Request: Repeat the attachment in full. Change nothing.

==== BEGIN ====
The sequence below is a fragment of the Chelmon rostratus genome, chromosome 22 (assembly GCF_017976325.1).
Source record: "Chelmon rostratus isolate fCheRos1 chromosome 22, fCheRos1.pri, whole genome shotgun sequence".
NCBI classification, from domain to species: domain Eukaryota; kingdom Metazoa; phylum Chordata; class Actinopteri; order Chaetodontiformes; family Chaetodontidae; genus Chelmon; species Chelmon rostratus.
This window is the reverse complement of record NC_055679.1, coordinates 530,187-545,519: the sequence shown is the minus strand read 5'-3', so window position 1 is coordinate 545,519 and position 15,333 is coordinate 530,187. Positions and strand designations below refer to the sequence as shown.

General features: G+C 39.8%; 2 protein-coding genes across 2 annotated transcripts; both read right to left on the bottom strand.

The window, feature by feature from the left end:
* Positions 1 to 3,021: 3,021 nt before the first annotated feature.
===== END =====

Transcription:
The sequence below is a fragment of the Chelmon rostratus genome, chromosome 22 (assembly GCF_017976325.1).
Source record: "Chelmon rostratus isolate fCheRos1 chromosome 22, fCheRos1.pri, whole genome shotgun sequence".
NCBI classification, from domain to species: domain Eukaryota; kingdom Metazoa; phylum Chordata; class Actinopteri; order Chaetodontiformes; family Chaetodontidae; genus Chelmon; species Chelmon rostratus.
This window is the reverse complement of record NC_055679.1, coordinates 530,187-545,519: the sequence shown is the minus strand read 5'-3', so window position 1 is coordinate 545,519 and position 15,333 is coordinate 530,187. Positions and strand designations below refer to the sequence as shown.

General features: G+C 39.8%; 2 protein-coding genes across 2 annotated transcripts; both read right to left on the bottom strand.

The window, feature by feature from the left end:
* Positions 1 to 3,021: 3,021 nt before the first annotated feature.